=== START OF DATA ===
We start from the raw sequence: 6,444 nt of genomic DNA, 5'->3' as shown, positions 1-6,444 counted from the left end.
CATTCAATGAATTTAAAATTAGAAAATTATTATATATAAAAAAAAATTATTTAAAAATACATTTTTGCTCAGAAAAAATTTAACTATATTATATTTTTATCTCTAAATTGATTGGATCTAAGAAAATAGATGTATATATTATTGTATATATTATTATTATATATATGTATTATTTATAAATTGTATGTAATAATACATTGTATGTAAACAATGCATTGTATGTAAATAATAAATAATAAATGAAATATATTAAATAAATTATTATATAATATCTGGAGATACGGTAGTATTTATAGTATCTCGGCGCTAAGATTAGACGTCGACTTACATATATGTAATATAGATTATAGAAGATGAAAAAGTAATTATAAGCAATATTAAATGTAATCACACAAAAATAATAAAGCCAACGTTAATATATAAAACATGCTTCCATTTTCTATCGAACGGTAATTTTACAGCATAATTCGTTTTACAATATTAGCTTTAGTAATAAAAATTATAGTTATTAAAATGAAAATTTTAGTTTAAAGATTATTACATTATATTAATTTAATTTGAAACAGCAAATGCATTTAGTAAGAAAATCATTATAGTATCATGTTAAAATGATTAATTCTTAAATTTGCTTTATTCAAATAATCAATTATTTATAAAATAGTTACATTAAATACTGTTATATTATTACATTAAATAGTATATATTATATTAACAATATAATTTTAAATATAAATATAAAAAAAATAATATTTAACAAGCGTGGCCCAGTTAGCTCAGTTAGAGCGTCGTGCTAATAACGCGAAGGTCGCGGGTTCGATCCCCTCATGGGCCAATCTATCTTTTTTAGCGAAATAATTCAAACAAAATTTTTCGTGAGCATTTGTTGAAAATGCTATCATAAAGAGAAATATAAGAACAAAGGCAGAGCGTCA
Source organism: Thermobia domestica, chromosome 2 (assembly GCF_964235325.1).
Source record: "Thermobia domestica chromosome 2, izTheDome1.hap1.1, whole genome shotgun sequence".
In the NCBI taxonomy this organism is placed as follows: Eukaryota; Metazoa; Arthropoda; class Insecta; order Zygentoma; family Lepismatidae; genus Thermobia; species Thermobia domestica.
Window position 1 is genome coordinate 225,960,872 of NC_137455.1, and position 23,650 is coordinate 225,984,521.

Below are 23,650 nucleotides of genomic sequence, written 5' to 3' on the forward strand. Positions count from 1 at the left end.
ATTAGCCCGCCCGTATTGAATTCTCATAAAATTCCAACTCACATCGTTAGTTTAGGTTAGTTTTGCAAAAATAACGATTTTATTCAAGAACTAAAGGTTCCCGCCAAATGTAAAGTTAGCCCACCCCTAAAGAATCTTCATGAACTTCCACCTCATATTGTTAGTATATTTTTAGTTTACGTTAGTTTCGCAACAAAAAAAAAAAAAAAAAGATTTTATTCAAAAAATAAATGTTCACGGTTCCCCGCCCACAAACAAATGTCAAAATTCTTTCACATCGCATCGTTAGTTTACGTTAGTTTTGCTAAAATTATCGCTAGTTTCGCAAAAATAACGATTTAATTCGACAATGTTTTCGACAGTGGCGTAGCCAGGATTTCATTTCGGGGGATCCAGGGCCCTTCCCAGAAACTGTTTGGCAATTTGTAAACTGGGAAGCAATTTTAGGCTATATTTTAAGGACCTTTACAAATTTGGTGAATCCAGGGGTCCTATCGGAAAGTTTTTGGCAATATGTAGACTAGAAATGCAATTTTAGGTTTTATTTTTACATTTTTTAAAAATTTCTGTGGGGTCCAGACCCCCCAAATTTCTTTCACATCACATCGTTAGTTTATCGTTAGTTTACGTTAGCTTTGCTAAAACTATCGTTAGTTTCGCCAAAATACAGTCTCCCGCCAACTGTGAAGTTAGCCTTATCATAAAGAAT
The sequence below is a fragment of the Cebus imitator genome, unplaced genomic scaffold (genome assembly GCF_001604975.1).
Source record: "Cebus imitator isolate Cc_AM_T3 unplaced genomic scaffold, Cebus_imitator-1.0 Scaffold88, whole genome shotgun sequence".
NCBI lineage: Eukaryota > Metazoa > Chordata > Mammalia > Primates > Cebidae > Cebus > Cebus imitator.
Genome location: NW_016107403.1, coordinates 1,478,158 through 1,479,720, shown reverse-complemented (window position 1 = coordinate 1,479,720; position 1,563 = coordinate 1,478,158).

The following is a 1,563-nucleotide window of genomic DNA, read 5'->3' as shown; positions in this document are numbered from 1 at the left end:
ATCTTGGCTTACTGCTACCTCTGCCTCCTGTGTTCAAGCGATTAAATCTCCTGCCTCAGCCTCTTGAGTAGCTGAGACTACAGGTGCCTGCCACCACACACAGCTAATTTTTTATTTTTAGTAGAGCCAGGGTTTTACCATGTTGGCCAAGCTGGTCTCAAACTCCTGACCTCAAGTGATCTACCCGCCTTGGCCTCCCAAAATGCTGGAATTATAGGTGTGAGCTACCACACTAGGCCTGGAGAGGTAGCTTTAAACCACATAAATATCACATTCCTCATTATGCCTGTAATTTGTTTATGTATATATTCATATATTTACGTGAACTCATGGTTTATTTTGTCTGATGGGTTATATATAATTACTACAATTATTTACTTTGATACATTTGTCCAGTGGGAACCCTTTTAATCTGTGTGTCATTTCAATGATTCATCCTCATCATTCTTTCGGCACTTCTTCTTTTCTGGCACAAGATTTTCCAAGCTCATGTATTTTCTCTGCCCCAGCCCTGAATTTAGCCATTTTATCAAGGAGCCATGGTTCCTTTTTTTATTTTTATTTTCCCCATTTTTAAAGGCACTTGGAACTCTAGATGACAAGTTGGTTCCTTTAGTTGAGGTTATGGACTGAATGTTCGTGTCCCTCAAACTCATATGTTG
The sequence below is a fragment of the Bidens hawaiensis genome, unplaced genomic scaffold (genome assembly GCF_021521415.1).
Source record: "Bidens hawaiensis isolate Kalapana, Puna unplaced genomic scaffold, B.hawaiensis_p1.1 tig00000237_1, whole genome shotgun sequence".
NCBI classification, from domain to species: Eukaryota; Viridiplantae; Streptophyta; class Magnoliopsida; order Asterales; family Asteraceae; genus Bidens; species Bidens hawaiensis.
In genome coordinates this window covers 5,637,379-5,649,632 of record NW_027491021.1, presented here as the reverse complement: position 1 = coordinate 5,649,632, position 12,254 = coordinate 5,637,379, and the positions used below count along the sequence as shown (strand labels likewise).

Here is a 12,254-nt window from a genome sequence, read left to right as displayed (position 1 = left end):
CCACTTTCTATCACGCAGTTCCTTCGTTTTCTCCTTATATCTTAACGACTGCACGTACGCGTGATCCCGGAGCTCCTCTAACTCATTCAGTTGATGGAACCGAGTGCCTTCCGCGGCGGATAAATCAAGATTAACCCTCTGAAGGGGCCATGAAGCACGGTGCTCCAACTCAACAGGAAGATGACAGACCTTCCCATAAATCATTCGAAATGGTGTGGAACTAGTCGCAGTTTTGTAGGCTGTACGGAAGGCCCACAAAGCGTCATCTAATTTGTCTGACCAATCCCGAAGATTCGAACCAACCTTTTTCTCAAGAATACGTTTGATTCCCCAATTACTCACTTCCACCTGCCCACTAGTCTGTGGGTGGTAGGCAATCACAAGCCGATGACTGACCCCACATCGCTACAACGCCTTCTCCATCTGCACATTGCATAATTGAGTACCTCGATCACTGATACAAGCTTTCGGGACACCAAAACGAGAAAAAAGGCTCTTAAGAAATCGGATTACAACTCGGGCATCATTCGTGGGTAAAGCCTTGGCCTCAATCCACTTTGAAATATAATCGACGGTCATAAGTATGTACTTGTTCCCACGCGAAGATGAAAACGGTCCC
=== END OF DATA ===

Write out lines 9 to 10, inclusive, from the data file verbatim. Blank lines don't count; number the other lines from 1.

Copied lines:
The sequence below is a fragment of the Cebus imitator genome, unplaced genomic scaffold (genome assembly GCF_001604975.1).
Source record: "Cebus imitator isolate Cc_AM_T3 unplaced genomic scaffold, Cebus_imitator-1.0 Scaffold88, whole genome shotgun sequence".